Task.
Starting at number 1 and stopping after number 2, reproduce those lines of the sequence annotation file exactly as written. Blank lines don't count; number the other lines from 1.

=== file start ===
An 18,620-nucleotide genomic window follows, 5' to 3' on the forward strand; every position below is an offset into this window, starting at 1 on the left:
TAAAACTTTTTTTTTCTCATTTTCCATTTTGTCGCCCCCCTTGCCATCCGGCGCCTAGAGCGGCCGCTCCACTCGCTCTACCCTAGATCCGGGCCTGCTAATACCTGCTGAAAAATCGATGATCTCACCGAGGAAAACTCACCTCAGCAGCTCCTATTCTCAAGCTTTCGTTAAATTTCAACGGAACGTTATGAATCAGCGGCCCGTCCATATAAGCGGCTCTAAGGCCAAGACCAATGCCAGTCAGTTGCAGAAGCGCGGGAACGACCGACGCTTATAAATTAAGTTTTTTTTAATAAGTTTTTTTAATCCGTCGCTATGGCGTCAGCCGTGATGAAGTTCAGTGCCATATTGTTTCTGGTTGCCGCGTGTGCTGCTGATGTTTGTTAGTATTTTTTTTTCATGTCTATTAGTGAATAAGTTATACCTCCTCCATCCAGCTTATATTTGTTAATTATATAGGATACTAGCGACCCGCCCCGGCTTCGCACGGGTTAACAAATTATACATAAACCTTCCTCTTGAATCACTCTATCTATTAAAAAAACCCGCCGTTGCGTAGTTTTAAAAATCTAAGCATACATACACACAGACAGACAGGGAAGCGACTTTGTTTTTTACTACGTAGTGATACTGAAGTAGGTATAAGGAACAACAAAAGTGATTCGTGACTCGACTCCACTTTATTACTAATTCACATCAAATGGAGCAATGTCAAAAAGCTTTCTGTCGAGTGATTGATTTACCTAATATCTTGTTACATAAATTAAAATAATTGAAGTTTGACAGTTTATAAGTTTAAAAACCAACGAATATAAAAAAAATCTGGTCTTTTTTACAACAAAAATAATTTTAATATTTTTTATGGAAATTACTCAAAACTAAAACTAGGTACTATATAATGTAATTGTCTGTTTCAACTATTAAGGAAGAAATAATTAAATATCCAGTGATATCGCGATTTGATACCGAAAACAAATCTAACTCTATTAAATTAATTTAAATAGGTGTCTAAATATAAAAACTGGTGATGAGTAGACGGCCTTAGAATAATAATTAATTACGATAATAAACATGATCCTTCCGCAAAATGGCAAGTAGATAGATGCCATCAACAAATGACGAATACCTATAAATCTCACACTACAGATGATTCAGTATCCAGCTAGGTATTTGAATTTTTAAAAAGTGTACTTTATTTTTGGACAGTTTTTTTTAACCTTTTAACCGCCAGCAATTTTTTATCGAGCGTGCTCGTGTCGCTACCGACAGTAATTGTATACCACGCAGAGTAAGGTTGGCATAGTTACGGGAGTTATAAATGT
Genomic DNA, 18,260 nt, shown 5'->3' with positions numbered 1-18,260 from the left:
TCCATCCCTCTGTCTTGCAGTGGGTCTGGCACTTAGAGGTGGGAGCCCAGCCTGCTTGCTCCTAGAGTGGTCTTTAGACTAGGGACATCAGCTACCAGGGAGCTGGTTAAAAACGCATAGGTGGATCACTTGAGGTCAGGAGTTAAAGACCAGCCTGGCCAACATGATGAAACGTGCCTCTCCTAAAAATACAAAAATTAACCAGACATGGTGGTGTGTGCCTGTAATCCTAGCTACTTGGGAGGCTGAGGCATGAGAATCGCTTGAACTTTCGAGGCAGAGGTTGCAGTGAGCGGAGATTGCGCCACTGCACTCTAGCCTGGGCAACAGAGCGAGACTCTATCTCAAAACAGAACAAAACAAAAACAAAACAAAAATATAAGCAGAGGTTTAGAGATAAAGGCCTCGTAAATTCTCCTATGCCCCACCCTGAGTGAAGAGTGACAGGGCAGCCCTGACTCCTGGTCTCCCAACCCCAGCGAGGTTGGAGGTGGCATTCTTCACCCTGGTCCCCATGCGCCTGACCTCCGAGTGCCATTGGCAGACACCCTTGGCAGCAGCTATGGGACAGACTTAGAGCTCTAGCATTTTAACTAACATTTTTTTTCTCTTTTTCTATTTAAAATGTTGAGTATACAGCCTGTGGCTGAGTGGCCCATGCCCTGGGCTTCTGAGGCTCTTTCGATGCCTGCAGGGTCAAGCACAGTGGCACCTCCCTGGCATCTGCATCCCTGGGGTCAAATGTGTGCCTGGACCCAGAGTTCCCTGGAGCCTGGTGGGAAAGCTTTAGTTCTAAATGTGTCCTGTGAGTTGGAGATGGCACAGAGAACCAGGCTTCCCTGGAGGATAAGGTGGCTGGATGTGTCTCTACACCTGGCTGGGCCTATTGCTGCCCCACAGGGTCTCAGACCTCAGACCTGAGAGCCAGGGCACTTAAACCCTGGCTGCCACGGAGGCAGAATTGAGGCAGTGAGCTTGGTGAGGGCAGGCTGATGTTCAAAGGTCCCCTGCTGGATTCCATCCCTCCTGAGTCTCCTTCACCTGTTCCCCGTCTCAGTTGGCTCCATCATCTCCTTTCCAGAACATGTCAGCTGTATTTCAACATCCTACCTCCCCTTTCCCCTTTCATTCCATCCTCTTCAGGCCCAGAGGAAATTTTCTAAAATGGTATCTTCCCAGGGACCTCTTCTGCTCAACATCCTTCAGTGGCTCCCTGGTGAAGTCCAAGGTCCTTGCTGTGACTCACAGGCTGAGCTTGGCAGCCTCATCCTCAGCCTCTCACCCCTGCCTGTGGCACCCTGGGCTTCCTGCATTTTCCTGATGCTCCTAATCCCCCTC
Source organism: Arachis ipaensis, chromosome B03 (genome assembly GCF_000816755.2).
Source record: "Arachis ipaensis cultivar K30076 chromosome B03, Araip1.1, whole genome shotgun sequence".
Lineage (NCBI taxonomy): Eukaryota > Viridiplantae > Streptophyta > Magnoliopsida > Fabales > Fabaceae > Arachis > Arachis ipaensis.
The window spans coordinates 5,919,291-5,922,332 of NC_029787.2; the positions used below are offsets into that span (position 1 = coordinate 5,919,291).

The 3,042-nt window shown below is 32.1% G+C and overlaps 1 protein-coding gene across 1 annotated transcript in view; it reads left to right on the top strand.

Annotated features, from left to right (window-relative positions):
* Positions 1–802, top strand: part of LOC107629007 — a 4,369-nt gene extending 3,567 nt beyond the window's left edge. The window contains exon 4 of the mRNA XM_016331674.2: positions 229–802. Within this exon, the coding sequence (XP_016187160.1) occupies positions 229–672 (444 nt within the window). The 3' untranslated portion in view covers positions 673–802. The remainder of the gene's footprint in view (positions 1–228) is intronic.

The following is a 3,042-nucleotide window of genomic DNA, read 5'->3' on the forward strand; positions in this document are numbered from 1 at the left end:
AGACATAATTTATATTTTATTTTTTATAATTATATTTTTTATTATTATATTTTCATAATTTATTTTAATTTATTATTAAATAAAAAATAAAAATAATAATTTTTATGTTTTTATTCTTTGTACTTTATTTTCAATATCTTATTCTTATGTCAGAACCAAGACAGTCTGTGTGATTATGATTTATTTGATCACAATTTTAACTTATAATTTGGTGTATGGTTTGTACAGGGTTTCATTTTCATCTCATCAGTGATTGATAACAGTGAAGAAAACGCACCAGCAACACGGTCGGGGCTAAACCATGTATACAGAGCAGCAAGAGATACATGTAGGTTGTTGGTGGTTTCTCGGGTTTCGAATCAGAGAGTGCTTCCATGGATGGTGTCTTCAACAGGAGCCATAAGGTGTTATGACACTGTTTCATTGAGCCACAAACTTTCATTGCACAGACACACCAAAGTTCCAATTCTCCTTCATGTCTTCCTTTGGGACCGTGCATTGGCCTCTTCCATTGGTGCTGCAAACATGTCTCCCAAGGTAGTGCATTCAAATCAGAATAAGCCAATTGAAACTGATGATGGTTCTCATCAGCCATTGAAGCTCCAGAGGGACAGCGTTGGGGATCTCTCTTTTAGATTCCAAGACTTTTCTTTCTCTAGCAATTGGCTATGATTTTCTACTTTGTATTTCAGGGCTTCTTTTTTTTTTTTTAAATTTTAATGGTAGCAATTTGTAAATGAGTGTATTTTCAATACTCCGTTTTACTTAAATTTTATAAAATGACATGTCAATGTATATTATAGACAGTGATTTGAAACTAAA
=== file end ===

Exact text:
An 18,620-nucleotide genomic window follows, 5' to 3' on the forward strand; every position below is an offset into this window, starting at 1 on the left:
TAAAACTTTTTTTTTCTCATTTTCCATTTTGTCGCCCCCCTTGCCATCCGGCGCCTAGAGCGGCCGCTCCACTCGCTCTACCCTAGATCCGGGCCTGCTAATACCTGCTGAAAAATCGATGATCTCACCGAGGAAAACTCACCTCAGCAGCTCCTATTCTCAAGCTTTCGTTAAATTTCAACGGAACGTTATGAATCAGCGGCCCGTCCATATAAGCGGCTCTAAGGCCAAGACCAATGCCAGTCAGTTGCAGAAGCGCGGGAACGACCGACGCTTATAAATTAAGTTTTTTTTAATAAGTTTTTTTAATCCGTCGCTATGGCGTCAGCCGTGATGAAGTTCAGTGCCATATTGTTTCTGGTTGCCGCGTGTGCTGCTGATGTTTGTTAGTATTTTTTTTTCATGTCTATTAGTGAATAAGTTATACCTCCTCCATCCAGCTTATATTTGTTAATTATATAGGATACTAGCGACCCGCCCCGGCTTCGCACGGGTTAACAAATTATACATAAACCTTCCTCTTGAATCACTCTATCTATTAAAAAAACCCGCCGTTGCGTAGTTTTAAAAATCTAAGCATACATACACACAGACAGACAGGGAAGCGACTTTGTTTTTTACTACGTAGTGATACTGAAGTAGGTATAAGGAACAACAAAAGTGATTCGTGACTCGACTCCACTTTATTACTAATTCACATCAAATGGAGCAATGTCAAAAAGCTTTCTGTCGAGTGATTGATTTACCTAATATCTTGTTACATAAATTAAAATAATTGAAGTTTGACAGTTTATAAGTTTAAAAACCAACGAATATAAAAAAAATCTGGTCTTTTTTACAACAAAAATAATTTTAATATTTTTTATGGAAATTACTCAAAACTAAAACTAGGTACTATATAATGTAATTGTCTGTTTCAACTATTAAGGAAGAAATAATTAAATATCCAGTGATATCGCGATTTGATACCGAAAACAAATCTAACTCTATTAAATTAATTTAAATAGGTGTCTAAATATAAAAACTGGTGATGAGTAGACGGCCTTAGAATAATAATTAATTACGATAATAAACATGATCCTTCCGCAAAATGGCAAGTAGATAGATGCCATCAACAAATGACGAATACCTATAAATCTCACACTACAGATGATTCAGTATCCAGCTAGGTATTTGAATTTTTAAAAAGTGTACTTTATTTTTGGACAGTTTTTTTTAACCTTTTAACCGCCAGCAATTTTTTATCGAGCGTGCTCGTGTCGCTACCGACAGTAATTGTATACCACGCAGAGTAAGGTTGGCATAGTTACGGGAGTTATAAATGT